An increase in precipitation maintains the annual average flow of rivers, ecological health, and related ecosystems. However, the success of weather modification depends on an adequate understanding of aerosol-cloud-precipitation (ACP) interactions. For example, aerosols in the atmosphere can act as CCN to modify cloud microphysical processes [10,16]. The potential modification may result in a change in the intensity, location, and type of precipitation [17,18]. Therefore, modeling the effects of aerosols on clouds and precipitation provides insights into key ACP processes.
This study aimed at understanding the effects of aerosols on clouds and precipitation in the major cities of Eritrea located in different regions of the country. That is, to determine the spatial-temporal variability of aerosols, clouds, and precipitation in Eritrea. An additional aim was to find out the type of relationship between aerosols, clouds, and precipitation in Eritrea in consideration of the source and behavior of aerosols over the study region.
This paper is composed of the following sections: Section 2 outlines the study area and the prevailing meteorological conditions. Section 3 elucidates the results and discussion, while Section 4 presents the summary and conclusions drawn from the present findings.

2. Materials and Methods

2.1. Study Area and Meteorology

Eritrea borders on both the east and west sides different surrounding regional aerosol hot spots or giant sources of aerosols. Figure 1a shows a plot of the global distribution of aerosols around the world in 2001–2018. Eritrea experiences an effect of aerosols from both the east and west sides. Regions in the both east and west sides of Eritrea have predominantly desert dust aerosols, because of the great Sahara Desert in the west and the Arabian Desert in the East. Moreover, biomass burning also has a significant role in the movement of aerosols to Eritrea.
The Eritrean landmass consists of semi deserts, arid lowlands, moist lowlands, moist highlands, arid highlands, and sub humid highlands [19] and is characterized by tropical and subtropical climatic conditions, resulting in a variety of temperatures, rainfall, and relative humidity, which can cause a variation of the aerosol characteristics. Figure 1b gives a summary of the cities utilized in the study. The cities are comprised of synoptic stations in Eritrea. Namely Asmara (15°19′N, 38°55′E), Assab (13°1′N, 42°43′E), and Nakfa (16°39′N, 38°28′E).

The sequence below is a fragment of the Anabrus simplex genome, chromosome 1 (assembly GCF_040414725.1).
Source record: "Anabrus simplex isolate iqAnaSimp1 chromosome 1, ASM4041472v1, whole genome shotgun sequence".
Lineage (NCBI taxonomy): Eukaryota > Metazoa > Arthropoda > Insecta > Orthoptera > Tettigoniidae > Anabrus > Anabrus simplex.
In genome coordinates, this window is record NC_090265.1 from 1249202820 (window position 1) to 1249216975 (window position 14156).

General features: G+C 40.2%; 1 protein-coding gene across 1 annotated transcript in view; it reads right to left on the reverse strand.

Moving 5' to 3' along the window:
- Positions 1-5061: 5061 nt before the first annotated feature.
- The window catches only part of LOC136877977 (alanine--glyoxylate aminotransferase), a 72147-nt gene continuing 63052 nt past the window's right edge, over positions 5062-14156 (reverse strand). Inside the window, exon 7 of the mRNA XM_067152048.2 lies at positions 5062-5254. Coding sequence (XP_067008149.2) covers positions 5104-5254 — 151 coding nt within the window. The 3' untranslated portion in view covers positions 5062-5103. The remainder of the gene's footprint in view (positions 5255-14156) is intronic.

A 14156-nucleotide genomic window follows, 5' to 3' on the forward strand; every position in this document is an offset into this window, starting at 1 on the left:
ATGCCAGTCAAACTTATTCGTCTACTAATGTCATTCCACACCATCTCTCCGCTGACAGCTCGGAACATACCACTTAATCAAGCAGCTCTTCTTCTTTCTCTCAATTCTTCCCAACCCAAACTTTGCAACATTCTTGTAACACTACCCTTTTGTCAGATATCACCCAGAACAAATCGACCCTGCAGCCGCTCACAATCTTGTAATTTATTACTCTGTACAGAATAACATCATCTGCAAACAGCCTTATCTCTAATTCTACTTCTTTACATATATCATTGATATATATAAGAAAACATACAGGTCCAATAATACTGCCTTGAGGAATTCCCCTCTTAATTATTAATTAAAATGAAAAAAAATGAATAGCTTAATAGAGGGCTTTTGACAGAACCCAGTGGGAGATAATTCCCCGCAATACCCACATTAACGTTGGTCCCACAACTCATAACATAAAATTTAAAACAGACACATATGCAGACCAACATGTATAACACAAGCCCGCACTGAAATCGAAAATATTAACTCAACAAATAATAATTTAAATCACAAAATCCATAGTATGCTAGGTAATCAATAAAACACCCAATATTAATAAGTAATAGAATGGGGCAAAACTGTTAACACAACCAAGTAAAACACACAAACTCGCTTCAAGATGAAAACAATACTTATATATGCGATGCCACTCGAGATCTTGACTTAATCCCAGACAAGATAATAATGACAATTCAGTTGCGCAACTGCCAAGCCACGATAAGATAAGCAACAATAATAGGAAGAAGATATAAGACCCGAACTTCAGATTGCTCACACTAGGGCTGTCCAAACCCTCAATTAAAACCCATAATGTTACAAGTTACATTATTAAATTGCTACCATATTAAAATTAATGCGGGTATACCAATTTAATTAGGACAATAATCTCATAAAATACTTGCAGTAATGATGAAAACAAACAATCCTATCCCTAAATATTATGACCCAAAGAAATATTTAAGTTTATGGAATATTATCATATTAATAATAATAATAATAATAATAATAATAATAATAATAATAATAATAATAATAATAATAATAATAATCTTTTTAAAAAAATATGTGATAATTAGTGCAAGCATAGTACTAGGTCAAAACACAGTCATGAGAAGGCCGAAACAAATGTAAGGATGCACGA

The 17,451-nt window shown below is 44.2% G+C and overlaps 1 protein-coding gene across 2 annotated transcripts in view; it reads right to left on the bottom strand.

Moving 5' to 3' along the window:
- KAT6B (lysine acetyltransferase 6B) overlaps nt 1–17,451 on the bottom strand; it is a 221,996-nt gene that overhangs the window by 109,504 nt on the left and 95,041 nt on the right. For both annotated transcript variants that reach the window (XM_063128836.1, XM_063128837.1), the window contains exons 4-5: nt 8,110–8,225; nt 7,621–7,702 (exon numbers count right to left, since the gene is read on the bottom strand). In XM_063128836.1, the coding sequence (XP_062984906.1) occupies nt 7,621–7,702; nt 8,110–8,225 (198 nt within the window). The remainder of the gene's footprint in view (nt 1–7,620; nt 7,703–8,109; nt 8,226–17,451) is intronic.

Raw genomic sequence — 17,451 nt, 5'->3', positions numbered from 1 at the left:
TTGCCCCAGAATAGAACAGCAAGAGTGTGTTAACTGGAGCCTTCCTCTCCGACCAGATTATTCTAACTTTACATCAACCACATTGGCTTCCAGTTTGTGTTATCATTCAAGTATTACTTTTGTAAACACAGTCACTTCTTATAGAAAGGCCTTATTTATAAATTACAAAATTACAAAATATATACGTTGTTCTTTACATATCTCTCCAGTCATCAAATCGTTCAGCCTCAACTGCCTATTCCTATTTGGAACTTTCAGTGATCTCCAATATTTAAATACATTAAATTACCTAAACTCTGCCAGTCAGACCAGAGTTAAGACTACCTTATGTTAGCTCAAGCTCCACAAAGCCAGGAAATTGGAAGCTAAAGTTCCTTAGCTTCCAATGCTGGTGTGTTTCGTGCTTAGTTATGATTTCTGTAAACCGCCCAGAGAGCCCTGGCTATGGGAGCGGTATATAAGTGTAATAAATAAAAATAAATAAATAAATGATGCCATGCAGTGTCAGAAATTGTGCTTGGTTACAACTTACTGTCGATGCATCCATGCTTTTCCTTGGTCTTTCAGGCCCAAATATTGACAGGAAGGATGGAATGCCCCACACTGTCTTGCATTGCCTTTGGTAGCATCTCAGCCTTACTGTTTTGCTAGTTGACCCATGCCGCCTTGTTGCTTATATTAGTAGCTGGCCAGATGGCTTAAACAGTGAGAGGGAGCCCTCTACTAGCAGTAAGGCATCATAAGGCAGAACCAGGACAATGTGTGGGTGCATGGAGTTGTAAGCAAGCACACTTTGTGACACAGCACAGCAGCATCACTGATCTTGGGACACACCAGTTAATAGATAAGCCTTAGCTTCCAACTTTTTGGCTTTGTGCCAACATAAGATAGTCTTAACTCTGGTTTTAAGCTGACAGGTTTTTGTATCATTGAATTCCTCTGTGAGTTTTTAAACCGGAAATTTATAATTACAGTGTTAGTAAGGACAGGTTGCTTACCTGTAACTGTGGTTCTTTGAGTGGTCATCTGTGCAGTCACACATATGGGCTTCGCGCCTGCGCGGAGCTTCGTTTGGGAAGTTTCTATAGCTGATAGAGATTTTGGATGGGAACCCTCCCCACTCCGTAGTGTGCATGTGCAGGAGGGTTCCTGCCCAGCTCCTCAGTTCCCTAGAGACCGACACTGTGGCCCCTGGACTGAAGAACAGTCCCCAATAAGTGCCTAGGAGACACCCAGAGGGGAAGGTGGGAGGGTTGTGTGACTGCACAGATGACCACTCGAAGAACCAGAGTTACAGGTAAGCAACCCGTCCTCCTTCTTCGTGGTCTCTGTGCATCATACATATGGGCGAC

The Eritrean summer monsoon is mainly from June to August namely, June—July—August (JJA) (big rain season). Although it is affected by other factors, the Intertropical Convergence Zone (ITCZ) is the main factor that plays a role in producing the summer monsoon rainfall of Eritrea. However, due to the focus of the study, the other factors are not stated here. On the surface streamline map, ITCZ lies over south Egypt or the north Sudan (Figure 2c).
According to Figure 2c, during the monsoon season, the winds are moist, and a much stronger tropical jet stream reaching West Africa that induces winds from the South Atlantic Ocean comes to the Eritrean region via the Congo Basin with high relative humidity (>70%), especially to the central parts of Eritrea. The rainfall exhibits large variability over both spatial as well as temporal scales and consists of interactions between land and sea (the Red Sea). The Eritrean summer monsoon lasts from June to August and is the main rainy season in Eritrea that accounts for 80% or more of the total precipitation, except for the coastal areas, like Assab. July is the core rainy month of the monsoon season, as the rainfall in July reaches 30% or more of the total rainfall during the annual rainy season (June–July–August) (Table 1, Table 2 and Table 3). Both monthly (July) and seasonal (JJA) mean distributions of aerosol clouds and rainfall over the study region (Figure 1b) are plotted in (Figure 4) for the year 2007. The year 2007 is chosen to be the focus of the study because it was among the monsoon years with the highest amount of rainfall recorded during most of the last two decades (Table 1, Table 2 and Table 3).

2.2. Satellite-Derived Data

Aerosol and cloud data are retrieved from the Moderate Resolution Imaging Spectroradiometer (MODIS) remote sensor onboard the two Earth-observing system (EOS) Terra and Aqua satellites. MODIS Collection Level 3 V 6.1 data, quality assured (QA) daily at 0.55 µm for aerosol optical depth (AOD), cloud effective radius (CER), and cloud optical thickness (COT) with a resolution of 1° × 1° from 2001 to 2018, were used. MODIS Level 3 atmospheric data is a 1° × 1° gridded atmospheric product that spans more than 24 h [15,21]. The data cover from 2001 to 2018 refers to Terra. The verification and comparison of AOD extracted from Terra and Aqua using a ground-based aerosol robotic network (AERONET) solar/sky radiometer [22] showed that AOD from Terra and Aqua has small differences and largely agrees both on land and in the sea [23]. The cloud data used include two parameters, namely, CER and COT. When the COT value is 50, the error in MODIS retrieval is less than 0.1 µm, while for an optically thinner cloud with a CER of 4 µm and an optical thickness of one, the error will increase to 0.3 µm [24]. The average error of CER and COT is estimated to be about 13% [25]. Although the absolute errors in a single MODIS retrieval may be large, the error in the observed relative change in CER is small [26,27].